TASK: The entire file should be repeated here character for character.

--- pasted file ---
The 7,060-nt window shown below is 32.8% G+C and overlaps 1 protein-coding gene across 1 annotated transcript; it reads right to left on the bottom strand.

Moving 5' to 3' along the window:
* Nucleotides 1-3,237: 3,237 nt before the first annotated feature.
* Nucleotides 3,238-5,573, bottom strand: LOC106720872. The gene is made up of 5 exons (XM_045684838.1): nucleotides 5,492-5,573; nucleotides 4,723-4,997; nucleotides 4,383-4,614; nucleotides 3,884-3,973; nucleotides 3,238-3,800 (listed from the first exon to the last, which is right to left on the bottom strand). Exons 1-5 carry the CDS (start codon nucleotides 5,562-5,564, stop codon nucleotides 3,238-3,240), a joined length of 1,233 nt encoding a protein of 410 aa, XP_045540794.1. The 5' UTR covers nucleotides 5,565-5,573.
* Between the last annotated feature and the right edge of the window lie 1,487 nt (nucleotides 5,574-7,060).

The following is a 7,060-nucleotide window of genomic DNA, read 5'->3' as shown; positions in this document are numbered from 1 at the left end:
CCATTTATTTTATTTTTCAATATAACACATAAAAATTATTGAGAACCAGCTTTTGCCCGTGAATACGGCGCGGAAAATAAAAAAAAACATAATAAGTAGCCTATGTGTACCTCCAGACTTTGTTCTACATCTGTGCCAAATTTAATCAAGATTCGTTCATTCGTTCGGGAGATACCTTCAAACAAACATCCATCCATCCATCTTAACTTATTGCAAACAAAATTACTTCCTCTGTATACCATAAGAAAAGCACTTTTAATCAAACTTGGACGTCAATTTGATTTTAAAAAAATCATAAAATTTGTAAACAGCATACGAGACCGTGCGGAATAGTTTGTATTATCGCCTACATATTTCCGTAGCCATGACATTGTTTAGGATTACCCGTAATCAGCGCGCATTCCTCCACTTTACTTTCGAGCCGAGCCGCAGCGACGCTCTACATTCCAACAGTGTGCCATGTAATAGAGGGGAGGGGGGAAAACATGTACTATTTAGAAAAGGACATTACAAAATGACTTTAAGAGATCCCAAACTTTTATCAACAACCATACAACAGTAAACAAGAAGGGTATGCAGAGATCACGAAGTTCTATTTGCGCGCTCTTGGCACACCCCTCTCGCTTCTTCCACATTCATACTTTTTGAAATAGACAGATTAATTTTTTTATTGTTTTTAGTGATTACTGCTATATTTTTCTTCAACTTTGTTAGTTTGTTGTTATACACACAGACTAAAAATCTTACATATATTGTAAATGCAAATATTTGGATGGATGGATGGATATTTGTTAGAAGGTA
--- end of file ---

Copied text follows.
The 7,060-nt window shown below is 32.8% G+C and overlaps 1 protein-coding gene across 1 annotated transcript; it reads right to left on the bottom strand.

Moving 5' to 3' along the window:
* Nucleotides 1-3,237: 3,237 nt before the first annotated feature.
* Nucleotides 3,238-5,573, bottom strand: LOC106720872. The gene is made up of 5 exons (XM_045684838.1): nucleotides 5,492-5,573; nucleotides 4,723-4,997; nucleotides 4,383-4,614; nucleotides 3,884-3,973; nucleotides 3,238-3,800 (listed from the first exon to the last, which is right to left on the bottom strand). Exons 1-5 carry the CDS (start codon nucleotides 5,562-5,564, stop codon nucleotides 3,238-3,240), a joined length of 1,233 nt encoding a protein of 410 aa, XP_045540794.1. The 5' UTR covers nucleotides 5,565-5,573.
* Between the last annotated feature and the right edge of the window lie 1,487 nt (nucleotides 5,574-7,060).

The following is a 7,060-nucleotide window of genomic DNA, read 5'->3' as shown; positions in this document are numbered from 1 at the left end:
CCATTTATTTTATTTTTCAATATAACACATAAAAATTATTGAGAACCAGCTTTTGCCCGTGAATACGGCGCGGAAAATAAAAAAAAACATAATAAGTAGCCTATGTGTACCTCCAGACTTTGTTCTACATCTGTGCCAAATTTAATCAAGATTCGTTCATTCGTTCGGGAGATACCTTCAAACAAACATCCATCCATCCATCTTAACTTATTGCAAACAAAATTACTTCCTCTGTATACCATAAGAAAAGCACTTTTAATCAAACTTGGACGTCAATTTGATTTTAAAAAAATCATAAAATTTGTAAACAGCATACGAGACCGTGCGGAATAGTTTGTATTATCGCCTACATATTTCCGTAGCCATGACATTGTTTAGGATTACCCGTAATCAGCGCGCATTCCTCCACTTTACTTTCGAGCCGAGCCGCAGCGACGCTCTACATTCCAACAGTGTGCCATGTAATAGAGGGGAGGGGGGAAAACATGTACTATTTAGAAAAGGACATTACAAAATGACTTTAAGAGATCCCAAACTTTTATCAACAACCATACAACAGTAAACAAGAAGGGTATGCAGAGATCACGAAGTTCTATTTGCGCGCTCTTGGCACACCCCTCTCGCTTCTTCCACATTCATACTTTTTGAAATAGACAGATTAATTTTTTTATTGTTTTTAGTGATTACTGCTATATTTTTCTTCAACTTTGTTAGTTTGTTGTTATACACACAGACTAAAAATCTTACATATATTGTAAATGCAAATATTTGGATGGATGGATGGATATTTGTTAGAAGGTA